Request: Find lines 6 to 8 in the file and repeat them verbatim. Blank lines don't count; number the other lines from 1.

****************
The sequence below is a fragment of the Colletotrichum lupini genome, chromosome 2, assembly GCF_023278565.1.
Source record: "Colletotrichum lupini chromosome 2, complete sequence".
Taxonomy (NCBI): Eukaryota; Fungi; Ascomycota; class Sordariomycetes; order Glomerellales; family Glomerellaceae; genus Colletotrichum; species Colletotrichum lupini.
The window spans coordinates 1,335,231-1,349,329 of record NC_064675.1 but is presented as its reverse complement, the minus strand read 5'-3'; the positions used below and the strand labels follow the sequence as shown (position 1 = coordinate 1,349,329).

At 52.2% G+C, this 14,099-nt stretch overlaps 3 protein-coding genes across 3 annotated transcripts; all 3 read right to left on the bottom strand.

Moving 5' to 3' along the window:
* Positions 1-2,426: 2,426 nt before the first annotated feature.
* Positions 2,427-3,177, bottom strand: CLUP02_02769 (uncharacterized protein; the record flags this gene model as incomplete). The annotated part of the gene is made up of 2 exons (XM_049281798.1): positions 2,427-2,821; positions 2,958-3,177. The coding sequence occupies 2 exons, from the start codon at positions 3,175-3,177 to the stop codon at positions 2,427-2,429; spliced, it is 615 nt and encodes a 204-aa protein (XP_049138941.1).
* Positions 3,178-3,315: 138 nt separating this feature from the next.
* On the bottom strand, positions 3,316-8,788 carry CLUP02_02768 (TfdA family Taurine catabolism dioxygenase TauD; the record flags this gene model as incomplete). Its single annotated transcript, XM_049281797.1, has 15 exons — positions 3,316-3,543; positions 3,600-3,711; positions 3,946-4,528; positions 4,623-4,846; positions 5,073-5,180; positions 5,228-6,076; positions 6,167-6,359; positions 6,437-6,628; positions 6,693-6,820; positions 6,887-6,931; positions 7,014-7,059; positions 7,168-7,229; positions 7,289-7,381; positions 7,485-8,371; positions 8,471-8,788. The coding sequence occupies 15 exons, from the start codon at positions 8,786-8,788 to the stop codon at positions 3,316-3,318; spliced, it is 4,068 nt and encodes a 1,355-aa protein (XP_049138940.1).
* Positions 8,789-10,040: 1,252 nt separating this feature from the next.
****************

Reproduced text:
Moving 5' to 3' along the window:
* Positions 1-2,426: 2,426 nt before the first annotated feature.
* Positions 2,427-3,177, bottom strand: CLUP02_02769 (uncharacterized protein; the record flags this gene model as incomplete). The annotated part of the gene is made up of 2 exons (XM_049281798.1): positions 2,427-2,821; positions 2,958-3,177. The coding sequence occupies 2 exons, from the start codon at positions 3,175-3,177 to the stop codon at positions 2,427-2,429; spliced, it is 615 nt and encodes a 204-aa protein (XP_049138941.1).